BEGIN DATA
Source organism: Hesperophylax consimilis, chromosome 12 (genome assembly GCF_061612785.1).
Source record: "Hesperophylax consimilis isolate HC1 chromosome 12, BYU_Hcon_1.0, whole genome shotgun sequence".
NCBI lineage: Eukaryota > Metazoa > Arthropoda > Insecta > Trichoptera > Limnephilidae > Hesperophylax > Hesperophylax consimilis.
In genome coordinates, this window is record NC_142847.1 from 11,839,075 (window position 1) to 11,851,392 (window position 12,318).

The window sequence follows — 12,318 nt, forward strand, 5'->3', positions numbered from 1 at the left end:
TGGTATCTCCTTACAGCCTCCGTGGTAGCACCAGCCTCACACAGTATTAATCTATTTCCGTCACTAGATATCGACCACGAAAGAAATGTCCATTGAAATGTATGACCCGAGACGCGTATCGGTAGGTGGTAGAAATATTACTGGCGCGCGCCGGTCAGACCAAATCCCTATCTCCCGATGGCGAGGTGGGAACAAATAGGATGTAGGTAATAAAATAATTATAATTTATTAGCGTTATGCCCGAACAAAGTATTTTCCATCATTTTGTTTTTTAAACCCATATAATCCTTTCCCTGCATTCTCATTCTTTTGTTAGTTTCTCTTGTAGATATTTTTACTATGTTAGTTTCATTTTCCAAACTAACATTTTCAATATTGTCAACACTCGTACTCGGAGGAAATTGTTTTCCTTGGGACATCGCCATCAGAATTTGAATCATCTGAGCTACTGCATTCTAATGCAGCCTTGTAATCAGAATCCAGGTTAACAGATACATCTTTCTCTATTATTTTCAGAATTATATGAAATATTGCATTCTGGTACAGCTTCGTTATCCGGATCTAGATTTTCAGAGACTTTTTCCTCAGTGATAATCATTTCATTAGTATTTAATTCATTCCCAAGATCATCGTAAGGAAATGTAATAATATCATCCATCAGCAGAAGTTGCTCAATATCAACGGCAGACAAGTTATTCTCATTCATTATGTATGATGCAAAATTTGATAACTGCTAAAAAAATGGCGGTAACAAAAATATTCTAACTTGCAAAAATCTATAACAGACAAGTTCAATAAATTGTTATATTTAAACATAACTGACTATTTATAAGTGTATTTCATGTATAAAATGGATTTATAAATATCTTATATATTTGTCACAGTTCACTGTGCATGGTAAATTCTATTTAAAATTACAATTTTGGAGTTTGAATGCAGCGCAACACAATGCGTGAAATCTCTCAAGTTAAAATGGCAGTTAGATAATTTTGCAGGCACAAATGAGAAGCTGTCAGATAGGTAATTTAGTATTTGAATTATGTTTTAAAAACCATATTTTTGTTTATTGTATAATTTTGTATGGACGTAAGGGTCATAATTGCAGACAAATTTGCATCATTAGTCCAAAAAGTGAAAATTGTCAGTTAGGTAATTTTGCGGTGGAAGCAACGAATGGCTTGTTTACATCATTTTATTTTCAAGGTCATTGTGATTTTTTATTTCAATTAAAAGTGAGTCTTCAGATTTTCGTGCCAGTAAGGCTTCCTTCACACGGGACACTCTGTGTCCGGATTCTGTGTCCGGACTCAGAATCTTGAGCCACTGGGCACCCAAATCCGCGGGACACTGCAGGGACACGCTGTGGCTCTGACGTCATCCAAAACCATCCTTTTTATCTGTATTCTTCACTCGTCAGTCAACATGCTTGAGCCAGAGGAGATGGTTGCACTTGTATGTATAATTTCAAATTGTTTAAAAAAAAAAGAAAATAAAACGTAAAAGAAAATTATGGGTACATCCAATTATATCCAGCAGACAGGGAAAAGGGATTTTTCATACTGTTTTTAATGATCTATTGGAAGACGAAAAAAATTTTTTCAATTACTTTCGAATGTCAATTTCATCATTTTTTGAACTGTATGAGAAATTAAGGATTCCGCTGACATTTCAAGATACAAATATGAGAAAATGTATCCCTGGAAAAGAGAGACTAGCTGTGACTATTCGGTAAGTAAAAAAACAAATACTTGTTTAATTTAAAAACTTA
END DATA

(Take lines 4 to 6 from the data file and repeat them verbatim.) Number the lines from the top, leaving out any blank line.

In genome coordinates, this window is record NC_142847.1 from 11,839,075 (window position 1) to 11,851,392 (window position 12,318).

The window sequence follows — 12,318 nt, forward strand, 5'->3', positions numbered from 1 at the left end:
TGGTATCTCCTTACAGCCTCCGTGGTAGCACCAGCCTCACACAGTATTAATCTATTTCCGTCACTAGATATCGACCACGAAAGAAATGTCCATTGAAATGTATGACCCGAGACGCGTATCGGTAGGTGGTAGAAATATTACTGGCGCGCGCCGGTCAGACCAAATCCCTATCTCCCGATGGCGAGGTGGGAACAAATAGGATGTAGGTAATAAAATAATTATAATTTATTAGCGTTATGCCCGAACAAAGTATTTTCCATCATTTTGTTTTTTAAACCCATATAATCCTTTCCCTGCATTCTCATTCTTTTGTTAGTTTCTCTTGTAGATATTTTTACTATGTTAGTTTCATTTTCCAAACTAACATTTTCAATATTGTCAACACTCGTACTCGGAGGAAATTGTTTTCCTTGGGACATCGCCATCAGAATTTGAATCATCTGAGCTACTGCATTCTAATGCAGCCTTGTAATCAGAATCCAGGTTAACAGATACATCTTTCTCTATTATTTTCAGAATTATATGAAATATTGCATTCTGGTACAGCTTCGTTATCCGGATCTAGATTTTCAGAGACTTTTTCCTCAGTGATAATCATTTCATTAGTATTTAATTCATTCCCAAGATCATCGTAAGGAAATGTAATAATATCATCCATCAGCAGAAGTTGCTCAATATCAACGGCAGACAAGTTATTCTCATTCATTATGTATGATGCAAAATTTGATAACTGCTAAAAAAATGGCGGTAACAAAAATATTCTAACTTGCAAAAATCTATAACAGACAAGTTCAATAAATTGTTATATTTAAACATAACTGACTATTTATAAGTGTATTTCATGTATAAAATGGATTTATAAATATCTTATATATTTGTCACAGTTCACTGTGCATGGTAAATTCTATTTAAAATTACAATTTTGGAGTTTGAATGCAGCGCAACACAATGCGTGAAATCTCTCAAGTTAAAATGGCAGTTAGATAATTTTGCAGGCACAAATGAGAAGCTGTCAGATAGGTAATTTAGTATTTGAATTATGTTTTAAAAACCATATTTTTGTTTATTGTATAATTTTGTATGGACGTAAGGGTCATAATTGCAGACAAATTTGCATCATTAGTCCAAAAAGTGAAAATTGTCAGTTAGGTAATTTTGCGGTGGAAGCAACGAATGGCTTGTTTACATCATTTTATTTTCAAGGTCATTGTGATTTTTTATTTCAATTAAAAGTGAGTCTTCAGATTTTCGTGCCAGTAAGGCTTCCTTCACACGGGACACTCTGTGTCCGGATTCTGTGTCCGGACTCAGAATCTTGAGCCACTGGGCACCCAAATCCGCGGGACACTGCAGGGACACGCTGTGGCTCTGACGTCATCCAAAACCATCCTTTTTATCTGTATTCTTCACTCGTCAGTCAACATGCTTGAGCCAGAGGAGATGGTTGCACTTGTATGTATAATTTCAAATTGTTTAAAAAAAAAAGAAAATAAAACGTAAAAGAAAATTATGGGTACATCCAATTATATCCAGCAGACAGGGAAAAGGGATTTTTCATACTGTTTTTAATGATCTATTGGAAGACGAAAAAAATTTTTTCAATTACTTTCGAATGTCAATTTCATCATTTTTTGAACTGTATGAGAAATTAAGGATTCCGCTGACATTTCAAGATACAAATATGAGAAAATGTATCCCTGGAAAAGAGAGACTAGCTGTGACTATTCGGTAAGTAAAAAAACAAATACTTGTTTAATTTAAAAACTTA